2nd Lance work day- trestle tables
Trestle tables are like 3 legged saw horses with wood slabs on them like this example:
Check out the trestle table which was a sad little death bed for the last Valois duke of Burgundy. Or this one or this one. Sorry about the corpse theme. I'm not sure what that's all about. I can only blame Jovian for the last couple since he dug those up. We settled on trestle tables for our camp since they're relatively easy to build, ubiquitous, and inexpensive. Why got to all this trouble when you can get a collapsible folding table at Walmart? For me it's for those little moments that happen every once in a great while when the sun has set, and the world is lit by fire and moonlight, where everything you touch and everything you can see is just about right. When you don't have to block out the glare of a flashlight, or the ignore the plastic thud as your glass touches the table. It might be bits of wood to most folks, but it's part of a time machine for me. Thanks to our past works we have some good seating (I need to take more pictures of the great bench/boxes Jovian has been making for folks.) Now we need tables.
My math teachers always bugged me for not showing my work. Well, here it is. They're just brief sketches and a little trigonometry to get the settle to be the right height with the legs a reasonable distance apart. Our second lance work day was focused on building trestle tables for the camp.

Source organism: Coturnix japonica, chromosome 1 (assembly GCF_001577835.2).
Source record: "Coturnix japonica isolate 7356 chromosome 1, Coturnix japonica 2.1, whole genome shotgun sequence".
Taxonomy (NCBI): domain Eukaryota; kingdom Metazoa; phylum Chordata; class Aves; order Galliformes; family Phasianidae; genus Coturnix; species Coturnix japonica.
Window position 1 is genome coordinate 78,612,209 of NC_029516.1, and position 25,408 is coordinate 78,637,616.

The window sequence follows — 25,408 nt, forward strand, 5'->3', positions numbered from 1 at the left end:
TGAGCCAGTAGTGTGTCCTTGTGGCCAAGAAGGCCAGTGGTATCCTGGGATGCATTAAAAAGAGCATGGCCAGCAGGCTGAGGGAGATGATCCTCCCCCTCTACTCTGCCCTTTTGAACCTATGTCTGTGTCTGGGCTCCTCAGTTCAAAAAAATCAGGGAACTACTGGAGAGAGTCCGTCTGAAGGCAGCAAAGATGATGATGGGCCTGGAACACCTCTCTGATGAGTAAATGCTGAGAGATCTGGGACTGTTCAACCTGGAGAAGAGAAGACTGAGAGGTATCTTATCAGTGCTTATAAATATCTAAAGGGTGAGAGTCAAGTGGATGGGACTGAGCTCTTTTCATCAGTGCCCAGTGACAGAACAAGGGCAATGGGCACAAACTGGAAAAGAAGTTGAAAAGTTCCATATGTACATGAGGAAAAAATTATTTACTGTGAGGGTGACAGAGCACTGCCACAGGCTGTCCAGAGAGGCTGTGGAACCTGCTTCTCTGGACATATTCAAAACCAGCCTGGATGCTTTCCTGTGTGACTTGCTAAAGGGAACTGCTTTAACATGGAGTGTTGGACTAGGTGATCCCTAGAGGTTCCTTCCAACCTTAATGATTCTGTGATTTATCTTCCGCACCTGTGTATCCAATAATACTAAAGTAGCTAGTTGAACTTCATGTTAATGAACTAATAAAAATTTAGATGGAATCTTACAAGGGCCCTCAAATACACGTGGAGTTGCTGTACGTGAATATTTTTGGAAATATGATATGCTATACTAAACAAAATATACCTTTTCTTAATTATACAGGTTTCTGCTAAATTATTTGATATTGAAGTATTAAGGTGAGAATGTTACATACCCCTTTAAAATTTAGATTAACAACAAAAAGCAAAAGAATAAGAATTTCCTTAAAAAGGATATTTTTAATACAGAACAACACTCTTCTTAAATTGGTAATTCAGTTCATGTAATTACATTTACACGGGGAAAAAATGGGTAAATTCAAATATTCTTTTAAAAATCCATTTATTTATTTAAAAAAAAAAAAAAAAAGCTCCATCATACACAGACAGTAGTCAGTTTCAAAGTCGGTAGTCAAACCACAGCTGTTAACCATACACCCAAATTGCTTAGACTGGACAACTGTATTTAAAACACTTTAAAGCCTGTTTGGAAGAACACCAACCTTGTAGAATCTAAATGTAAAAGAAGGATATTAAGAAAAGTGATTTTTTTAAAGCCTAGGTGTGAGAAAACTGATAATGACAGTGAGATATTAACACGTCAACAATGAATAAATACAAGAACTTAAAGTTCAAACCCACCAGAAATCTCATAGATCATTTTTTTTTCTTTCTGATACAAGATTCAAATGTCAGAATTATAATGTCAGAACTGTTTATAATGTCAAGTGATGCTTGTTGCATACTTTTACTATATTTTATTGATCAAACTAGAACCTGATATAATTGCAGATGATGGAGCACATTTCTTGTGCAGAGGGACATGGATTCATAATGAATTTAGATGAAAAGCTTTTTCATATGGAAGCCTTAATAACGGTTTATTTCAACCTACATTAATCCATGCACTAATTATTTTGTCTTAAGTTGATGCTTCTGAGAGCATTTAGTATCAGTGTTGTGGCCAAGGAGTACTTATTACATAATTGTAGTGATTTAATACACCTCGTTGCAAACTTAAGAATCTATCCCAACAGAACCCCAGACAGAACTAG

I did a few calculations (which historically would most likely have been done by proportions but using trig saved me some paper and time,) scrounged up some poplar, figured out how the joinery would work, and we were off to the races. Here I'm about to bevel the feet so they sit square on the ground:
I made a little jig to allow the drill press to match the angle of the bevel on the feet, and did a bunch of cuts with a Forstner bit to open up the mortises in the cross bar. Jeanne-Marie and Barnet chipped in to clean up the holes with chisels, knives and files. Here you can see Barnet filing away. The larger square hole below his left elbow is the mortise for the third leg of one of the trestles. That leg is vertical, so the math we started with saved some fiddling work trying to get that to be the same height as the sloped legs.
Barnet remounted the bench grinder that got broken off its moorings during Friday's open shop, and he got to use it to grind some forge scale off his new greaves. Looks like it made him happy.
I'd like to thank Barnet and Jeanne-Marie for their time and efforts building the trestles and taking pictures of the good time we had together.